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Taiwan Independence freeze is not DPP consensus: Su
Taiwan News, Staff Writer
2013-12-28 04:38 PM
TAIPEI (Taiwan News) – There is no consensus within the opposition Democratic Progressive Party to freeze its Taiwan Independence clause, chairman Su Tseng-chang said Saturday.

The party’s legislative chief whip, Ker Chien-ming, on Thursday suggested the 1991 clause, which calls for a new constitution and a Republic of Taiwan, could be frozen as a gesture of goodwill toward China, which has repeatedly refused to meet DPP leaders.

Reactions to his proposal have been mixed, with China’s Taiwan Affairs Office welcoming it but many senior party leaders describing it as unnecessary or even negative.

China was happy about the ideas of some people, but freezing the Taiwan Independence clause was not the mainstream opinion in Taiwan, and had not achieved a consensus inside the DPP either, Su said.

The opposition leader emphasized that the suggestion was only Ker’s personal opinion, which had not received majority support within the party and did not benefit from an overall consensus. Freezing or not freezing the clause was not an issue, he repeatedly emphasized.

Taiwan was already a sovereign and independent nation, with any change in that status needing the approval of its 23 million citizens, the opposition leader said.

In 1999, the DPP passed the Resolution on Taiwan’s Future, which recognizes Taiwan as a state which is already sovereign and independent, with referendums as the only means allowed to change that status.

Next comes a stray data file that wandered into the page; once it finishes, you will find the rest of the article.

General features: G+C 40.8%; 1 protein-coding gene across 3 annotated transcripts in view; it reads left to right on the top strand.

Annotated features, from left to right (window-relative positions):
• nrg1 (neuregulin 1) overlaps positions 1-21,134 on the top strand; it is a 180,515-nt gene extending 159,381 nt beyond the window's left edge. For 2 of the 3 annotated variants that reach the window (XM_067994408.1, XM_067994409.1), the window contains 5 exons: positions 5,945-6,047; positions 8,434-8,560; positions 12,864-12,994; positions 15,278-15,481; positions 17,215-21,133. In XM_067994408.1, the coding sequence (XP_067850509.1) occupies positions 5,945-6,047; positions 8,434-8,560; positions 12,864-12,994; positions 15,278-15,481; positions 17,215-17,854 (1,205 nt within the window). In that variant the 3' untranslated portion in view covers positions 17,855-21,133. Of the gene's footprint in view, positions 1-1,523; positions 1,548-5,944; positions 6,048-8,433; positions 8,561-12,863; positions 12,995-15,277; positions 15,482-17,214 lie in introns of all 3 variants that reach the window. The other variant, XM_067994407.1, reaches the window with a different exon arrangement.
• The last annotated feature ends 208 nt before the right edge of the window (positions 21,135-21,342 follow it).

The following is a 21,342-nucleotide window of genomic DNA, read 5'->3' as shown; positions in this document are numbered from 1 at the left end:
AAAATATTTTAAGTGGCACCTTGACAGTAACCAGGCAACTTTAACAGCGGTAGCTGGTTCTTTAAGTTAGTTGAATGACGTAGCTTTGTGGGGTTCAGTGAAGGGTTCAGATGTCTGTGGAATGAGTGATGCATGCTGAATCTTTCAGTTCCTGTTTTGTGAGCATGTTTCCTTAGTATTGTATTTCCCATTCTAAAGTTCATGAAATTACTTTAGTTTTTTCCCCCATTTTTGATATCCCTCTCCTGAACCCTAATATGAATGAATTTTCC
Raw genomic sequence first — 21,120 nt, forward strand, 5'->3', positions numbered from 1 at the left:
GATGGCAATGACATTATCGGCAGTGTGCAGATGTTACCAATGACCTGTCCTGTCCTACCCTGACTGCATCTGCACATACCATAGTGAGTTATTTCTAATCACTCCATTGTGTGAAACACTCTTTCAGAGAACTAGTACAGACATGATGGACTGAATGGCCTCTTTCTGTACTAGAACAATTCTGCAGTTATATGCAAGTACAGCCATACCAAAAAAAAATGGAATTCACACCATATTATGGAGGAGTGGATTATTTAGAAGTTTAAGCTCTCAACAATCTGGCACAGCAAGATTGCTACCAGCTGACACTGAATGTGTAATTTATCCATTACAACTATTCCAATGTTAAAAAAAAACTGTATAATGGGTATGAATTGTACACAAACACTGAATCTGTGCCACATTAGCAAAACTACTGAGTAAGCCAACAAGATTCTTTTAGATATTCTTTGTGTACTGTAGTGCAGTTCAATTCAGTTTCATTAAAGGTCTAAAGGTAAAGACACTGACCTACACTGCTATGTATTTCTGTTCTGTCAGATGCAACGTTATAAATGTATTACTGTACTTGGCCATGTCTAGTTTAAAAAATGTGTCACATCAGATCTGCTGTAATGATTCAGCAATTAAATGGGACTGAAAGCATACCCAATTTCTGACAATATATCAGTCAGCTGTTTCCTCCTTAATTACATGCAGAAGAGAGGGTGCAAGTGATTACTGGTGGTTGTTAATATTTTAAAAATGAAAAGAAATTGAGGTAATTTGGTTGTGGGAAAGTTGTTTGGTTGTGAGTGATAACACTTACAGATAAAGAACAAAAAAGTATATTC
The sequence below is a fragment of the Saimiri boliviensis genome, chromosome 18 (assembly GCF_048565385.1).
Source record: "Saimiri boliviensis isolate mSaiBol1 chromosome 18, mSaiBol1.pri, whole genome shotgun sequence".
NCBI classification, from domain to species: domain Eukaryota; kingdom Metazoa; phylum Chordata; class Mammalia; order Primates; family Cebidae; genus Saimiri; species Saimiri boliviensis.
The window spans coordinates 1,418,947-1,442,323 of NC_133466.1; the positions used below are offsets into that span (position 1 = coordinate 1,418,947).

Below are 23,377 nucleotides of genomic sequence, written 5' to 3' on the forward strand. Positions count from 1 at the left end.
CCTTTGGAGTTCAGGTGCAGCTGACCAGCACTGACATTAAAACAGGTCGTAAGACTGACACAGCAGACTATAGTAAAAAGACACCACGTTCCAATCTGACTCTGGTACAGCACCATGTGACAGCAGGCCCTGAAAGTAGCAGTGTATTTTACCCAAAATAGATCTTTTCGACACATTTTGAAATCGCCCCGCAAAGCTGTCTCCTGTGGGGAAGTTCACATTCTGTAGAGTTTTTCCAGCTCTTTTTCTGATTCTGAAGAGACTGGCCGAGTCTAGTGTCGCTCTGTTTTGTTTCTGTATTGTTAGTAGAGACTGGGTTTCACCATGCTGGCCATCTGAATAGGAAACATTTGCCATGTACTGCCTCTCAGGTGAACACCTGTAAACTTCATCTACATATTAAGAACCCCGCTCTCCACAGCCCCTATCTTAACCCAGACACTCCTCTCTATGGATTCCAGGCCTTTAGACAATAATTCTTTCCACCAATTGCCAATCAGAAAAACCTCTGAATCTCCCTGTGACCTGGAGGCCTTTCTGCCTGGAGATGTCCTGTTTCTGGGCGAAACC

The content of that resolution was the subject of Taiwan’s widest consensus, so the DPP would never change it, Su said.

One of Taiwan’s basic values was the freedom of expression, which allowed the DPP to listen to a wide variety of opinions, including Ker’s, Su explained.

The opposition party’s Chinese Affairs Committee is scheduled to hold a key meeting about the party’s China policies on January 9.

Wellington Koo, a DPP attorney vying for the party’s nomination for the Taipei City mayoral election, said the Resolution on Taiwan’s Future was the party’s most basic China document, so since it had superseded the Taiwan Independence clause there was no reason to freeze the latter. The resolution could form the basis of contacts with China, which could show it no longer feared a return to power by the DPP, Koo reportedly said.

Top academic and former Vice Premier Wu Jung-i described the clause as a basic part of the DPP’s ideology. Any freeze or departure from the clause would be rejected by party supporters, Wu warned. He also cautioned party leaders that the proper procedure should be followed if any changes were considered. It was not necessary for the DPP to drop the clause before improving relations with Beijing, he said.

Former Defense Minister Michael Tsai expressed disappointment with Ker’s views, adding the people of Taiwan should keep up their struggle against Chinese propaganda. The country’s fate should not be decided by China, the United States and the Kuomintang, he said.

The KMT issued a statement Saturday calling on Su and on his predecessor Tsai Ing-wen to take a clear stance and abandon the Taiwan Independence clause.

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